Starting a vegetable garden? Here's what to plant now

Get a jump on your vegetable garden with these crops that do well in spring.

vegetable garden
(Image credit: Getty Images)

April is an ideal time to start planting your vegetable garden, whether you've got a patch prepped in the backyard, or you're going for a container vegetable garden on a porch or patio.

Of course, not all vegetables can be sowed already, so stick to the ones that prefer cooler soil and tend to wilt or bolt before the heat sets in. Here, we've listed the best vegetables to plant in April, plus a few that do well in May, too.

Know your zone

frost zones

(Image credit: USDA)

The exact time you decide to plant your vegetables will depend on the zone you live in. The USDA divides the country into hardiness zones based on the date of the first and last frost and the local climate, which influence the ideal planting times for different vegetables. 

Zone 3 is the northern most part of the country, where tempertures are the coolest and the last frost date happens the latest. Zones 9-10 on the other hand are the warmest and where the last frost happens the earliest. 

Here are a few last frost dates for zones in the northern part of the country (many in the south will have already seen the last frost).

Zone 3

Last frost: May 1-16

Zone 4

April 24 – May 12

Zone 5

April 7-30

Zone 6

April 1-21

What to plant in your vegetable garden in spring

The below plants can be planted right around (or before) the last frost.

Lettuce

Lettuce is one of our favorite things to grow at home, and April is the ideal time to plant because lettuce prefers cooler temperatures (though not outright cold, so shoot for after the last frost in your area). Lettuce is hardy, and looseleaf and butterhead lettuce grow quickly, too, so you could see your first crop in as little at 30 days.

Buttercrunch lettuce | $.75/packet or $5.99/oz. at Direct Gardening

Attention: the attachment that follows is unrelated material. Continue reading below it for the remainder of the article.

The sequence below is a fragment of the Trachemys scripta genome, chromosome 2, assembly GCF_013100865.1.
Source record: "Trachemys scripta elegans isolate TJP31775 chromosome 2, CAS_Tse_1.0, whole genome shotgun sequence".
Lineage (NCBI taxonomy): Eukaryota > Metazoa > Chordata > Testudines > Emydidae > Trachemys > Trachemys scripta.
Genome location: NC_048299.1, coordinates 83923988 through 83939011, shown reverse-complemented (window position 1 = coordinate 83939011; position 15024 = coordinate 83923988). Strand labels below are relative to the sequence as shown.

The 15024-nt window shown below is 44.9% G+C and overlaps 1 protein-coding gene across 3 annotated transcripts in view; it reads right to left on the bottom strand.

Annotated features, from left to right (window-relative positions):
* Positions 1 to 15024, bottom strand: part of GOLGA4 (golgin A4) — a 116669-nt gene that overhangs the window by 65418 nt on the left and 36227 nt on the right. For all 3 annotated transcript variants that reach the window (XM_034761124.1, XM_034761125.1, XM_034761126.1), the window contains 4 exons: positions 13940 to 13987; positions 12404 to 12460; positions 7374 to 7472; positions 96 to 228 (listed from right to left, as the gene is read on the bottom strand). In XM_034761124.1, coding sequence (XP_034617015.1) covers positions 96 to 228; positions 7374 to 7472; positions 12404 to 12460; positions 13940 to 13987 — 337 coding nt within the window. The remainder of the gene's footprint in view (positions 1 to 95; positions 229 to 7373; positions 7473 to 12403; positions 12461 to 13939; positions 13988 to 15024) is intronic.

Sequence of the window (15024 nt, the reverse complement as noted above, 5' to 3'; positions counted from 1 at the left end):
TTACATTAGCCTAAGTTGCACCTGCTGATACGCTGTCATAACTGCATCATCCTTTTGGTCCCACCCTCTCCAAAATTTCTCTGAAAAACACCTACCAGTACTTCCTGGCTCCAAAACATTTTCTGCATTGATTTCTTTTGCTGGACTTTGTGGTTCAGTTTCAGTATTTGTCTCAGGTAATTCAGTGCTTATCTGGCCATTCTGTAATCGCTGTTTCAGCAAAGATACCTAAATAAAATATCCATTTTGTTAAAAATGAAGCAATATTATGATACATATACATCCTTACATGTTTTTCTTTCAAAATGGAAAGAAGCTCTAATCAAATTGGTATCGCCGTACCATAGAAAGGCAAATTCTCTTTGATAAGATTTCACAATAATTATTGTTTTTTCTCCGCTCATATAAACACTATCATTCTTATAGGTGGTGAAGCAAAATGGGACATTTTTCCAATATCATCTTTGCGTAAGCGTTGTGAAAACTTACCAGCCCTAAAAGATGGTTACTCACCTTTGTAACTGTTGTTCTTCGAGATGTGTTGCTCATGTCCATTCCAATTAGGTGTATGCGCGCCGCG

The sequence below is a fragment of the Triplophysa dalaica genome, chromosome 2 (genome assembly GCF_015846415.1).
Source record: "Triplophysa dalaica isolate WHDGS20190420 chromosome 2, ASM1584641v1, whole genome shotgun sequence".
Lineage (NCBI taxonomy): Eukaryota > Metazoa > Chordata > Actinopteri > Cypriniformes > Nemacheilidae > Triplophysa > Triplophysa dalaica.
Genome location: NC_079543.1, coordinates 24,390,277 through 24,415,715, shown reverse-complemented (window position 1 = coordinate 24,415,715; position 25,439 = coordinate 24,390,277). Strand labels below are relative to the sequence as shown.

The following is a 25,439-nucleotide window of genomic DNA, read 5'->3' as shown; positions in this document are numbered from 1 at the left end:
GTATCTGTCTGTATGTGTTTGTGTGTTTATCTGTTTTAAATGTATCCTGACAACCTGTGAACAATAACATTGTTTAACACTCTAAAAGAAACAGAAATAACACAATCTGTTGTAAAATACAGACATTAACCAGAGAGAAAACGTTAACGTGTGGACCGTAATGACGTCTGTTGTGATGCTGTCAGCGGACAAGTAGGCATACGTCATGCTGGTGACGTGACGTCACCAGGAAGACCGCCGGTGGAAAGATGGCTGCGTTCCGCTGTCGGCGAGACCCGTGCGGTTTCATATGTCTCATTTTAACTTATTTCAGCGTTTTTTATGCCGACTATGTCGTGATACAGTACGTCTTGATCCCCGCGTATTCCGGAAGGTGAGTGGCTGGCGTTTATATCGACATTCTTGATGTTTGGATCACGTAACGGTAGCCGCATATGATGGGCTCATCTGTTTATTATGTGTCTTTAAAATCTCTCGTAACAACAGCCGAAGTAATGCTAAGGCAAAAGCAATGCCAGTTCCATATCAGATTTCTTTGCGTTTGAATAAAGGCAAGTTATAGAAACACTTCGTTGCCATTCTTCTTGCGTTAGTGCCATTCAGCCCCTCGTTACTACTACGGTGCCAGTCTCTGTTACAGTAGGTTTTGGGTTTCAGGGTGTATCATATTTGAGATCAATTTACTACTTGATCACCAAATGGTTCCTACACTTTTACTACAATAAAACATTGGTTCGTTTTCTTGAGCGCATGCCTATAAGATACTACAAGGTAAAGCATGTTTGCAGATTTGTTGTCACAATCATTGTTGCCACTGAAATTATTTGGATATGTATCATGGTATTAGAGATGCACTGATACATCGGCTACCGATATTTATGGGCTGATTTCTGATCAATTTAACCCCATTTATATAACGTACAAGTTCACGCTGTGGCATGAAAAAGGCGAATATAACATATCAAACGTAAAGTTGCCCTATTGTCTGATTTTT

This buttercrunch lettuce can be planted now, but tolerates hot weather, and is slower to flower than other types.View Deal

Spinach

Jazz up that salad with spinach, too. Spinach, like lettuce, will flower (or bolt) once the weather gets warmer, which causes the leave to turn bitter.  So plant now and enjoy in about 30 days.

Bloomsdale Long Standing Spinach | $5.99/oz at Direct Gardening
This quick-growing spinach will be ready to eat in about 39 days. View Deal

Beets

Beets can be planted before your last frost if you're starting from seeds, which means now is the prime time for many areas in the northern half of the U.S. (or zones 3-6). 

Detroit Dark Red Beet | $4.29/oz at Direct Gardening

Plant now and enjoy in under two months. These beets take about 58 days to mature. View Deal

Carrots

Carrots are another hardy root vegetable that prefers cooler soil temperatures. Their planting schedule is similar to beets, which means now is ideal for northern planting zones.

Sweetness II Hybrid Carrot | $4.39 at Direct Gardening

Want to try something a little different? This hybrid carrot is sweeter than the standard variety.View Deal

Cabbage

Cabbage is one of the easier, lower-maintenance vegetables to grow at home, so give it a try if this is your first time starting a vegetable garden at home.

Flat Dutch Cabbage | $4.29 at Direct Gardening

The average Flat Dutch Cabbage weight around 12 lbs, and it's the largest of all cabbage varieties. View Deal

What to plant in May

While there are plenty of crops you can start in on now, it's still to early to plant a number of vegetables. However, if you're planning to order your vegetable seeds or starter plants online, you may want to order the plants now so you have them ready to go as soon as it's OK to plant them outside. Here are a few that do well in late April and early May depending on your zone. 

Tomatoes

Tomatoes should be planted a couple of weeks after the first frost, which puts timing at late April to mid-May depending on where you live. 

Roberta's 6-Piece Vegetalis Patio Tomatoes | $29.40 at QVC

This package contains beefsteak, a slicer, and yellow cherry tomato plants, and is ideal for container or hanging gardens. View Deal

Bush Beans

Bush beans prefer a warmer soil, so plant once temperatures are no longer dropping below 50 degrees at night. 

Cucumbers

Cucumbers also prefer slightly warmer soil, which means your cukes should be planted two weeks after the last frost at the very earliest. 

Roberta's 4-Piece Patio Petipikel Cucumber & Dill Collection | $17.64 at QVC

Love pickles?  This cucumber and dill grow kit is for you! IT comes with both, and is perfect for planting in your container garden or outside in your vegetable patch.View Deal

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